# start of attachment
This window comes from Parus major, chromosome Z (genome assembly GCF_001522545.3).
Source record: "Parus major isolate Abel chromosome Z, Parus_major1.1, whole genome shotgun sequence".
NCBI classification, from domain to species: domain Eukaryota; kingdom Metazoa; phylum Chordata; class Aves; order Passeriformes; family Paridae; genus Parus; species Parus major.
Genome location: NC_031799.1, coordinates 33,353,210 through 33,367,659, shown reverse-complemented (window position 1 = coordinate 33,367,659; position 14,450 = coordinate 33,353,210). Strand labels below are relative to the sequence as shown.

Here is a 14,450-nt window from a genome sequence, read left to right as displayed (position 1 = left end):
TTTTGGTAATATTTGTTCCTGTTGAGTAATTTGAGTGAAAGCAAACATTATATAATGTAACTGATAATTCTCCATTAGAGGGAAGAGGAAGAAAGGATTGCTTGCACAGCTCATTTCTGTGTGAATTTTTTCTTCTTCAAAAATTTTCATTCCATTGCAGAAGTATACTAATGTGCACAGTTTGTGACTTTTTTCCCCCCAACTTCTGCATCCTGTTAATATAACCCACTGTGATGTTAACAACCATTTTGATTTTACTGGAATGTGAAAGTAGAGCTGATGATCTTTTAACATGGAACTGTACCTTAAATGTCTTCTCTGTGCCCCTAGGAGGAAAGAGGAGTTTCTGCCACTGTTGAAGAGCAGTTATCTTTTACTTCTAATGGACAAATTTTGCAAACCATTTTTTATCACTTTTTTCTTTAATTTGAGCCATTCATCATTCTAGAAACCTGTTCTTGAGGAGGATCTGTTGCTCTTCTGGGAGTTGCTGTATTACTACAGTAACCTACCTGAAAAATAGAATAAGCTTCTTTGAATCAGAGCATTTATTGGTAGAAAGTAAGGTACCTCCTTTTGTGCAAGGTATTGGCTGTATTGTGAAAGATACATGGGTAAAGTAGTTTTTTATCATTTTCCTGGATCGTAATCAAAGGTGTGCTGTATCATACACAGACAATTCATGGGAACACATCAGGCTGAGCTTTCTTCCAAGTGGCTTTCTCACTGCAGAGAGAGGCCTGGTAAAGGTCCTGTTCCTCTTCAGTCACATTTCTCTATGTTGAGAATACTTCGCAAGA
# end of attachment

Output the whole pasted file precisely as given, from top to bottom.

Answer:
This window comes from Parus major, chromosome Z (genome assembly GCF_001522545.3).
Source record: "Parus major isolate Abel chromosome Z, Parus_major1.1, whole genome shotgun sequence".
NCBI classification, from domain to species: domain Eukaryota; kingdom Metazoa; phylum Chordata; class Aves; order Passeriformes; family Paridae; genus Parus; species Parus major.
Genome location: NC_031799.1, coordinates 33,353,210 through 33,367,659, shown reverse-complemented (window position 1 = coordinate 33,367,659; position 14,450 = coordinate 33,353,210). Strand labels below are relative to the sequence as shown.

Here is a 14,450-nt window from a genome sequence, read left to right as displayed (position 1 = left end):
TTTTGGTAATATTTGTTCCTGTTGAGTAATTTGAGTGAAAGCAAACATTATATAATGTAACTGATAATTCTCCATTAGAGGGAAGAGGAAGAAAGGATTGCTTGCACAGCTCATTTCTGTGTGAATTTTTTCTTCTTCAAAAATTTTCATTCCATTGCAGAAGTATACTAATGTGCACAGTTTGTGACTTTTTTCCCCCCAACTTCTGCATCCTGTTAATATAACCCACTGTGATGTTAACAACCATTTTGATTTTACTGGAATGTGAAAGTAGAGCTGATGATCTTTTAACATGGAACTGTACCTTAAATGTCTTCTCTGTGCCCCTAGGAGGAAAGAGGAGTTTCTGCCACTGTTGAAGAGCAGTTATCTTTTACTTCTAATGGACAAATTTTGCAAACCATTTTTTATCACTTTTTTCTTTAATTTGAGCCATTCATCATTCTAGAAACCTGTTCTTGAGGAGGATCTGTTGCTCTTCTGGGAGTTGCTGTATTACTACAGTAACCTACCTGAAAAATAGAATAAGCTTCTTTGAATCAGAGCATTTATTGGTAGAAAGTAAGGTACCTCCTTTTGTGCAAGGTATTGGCTGTATTGTGAAAGATACATGGGTAAAGTAGTTTTTTATCATTTTCCTGGATCGTAATCAAAGGTGTGCTGTATCATACACAGACAATTCATGGGAACACATCAGGCTGAGCTTTCTTCCAAGTGGCTTTCTCACTGCAGAGAGAGGCCTGGTAAAGGTCCTGTTCCTCTTCAGTCACATTTCTCTATGTTGAGAATACTTCGCAAGA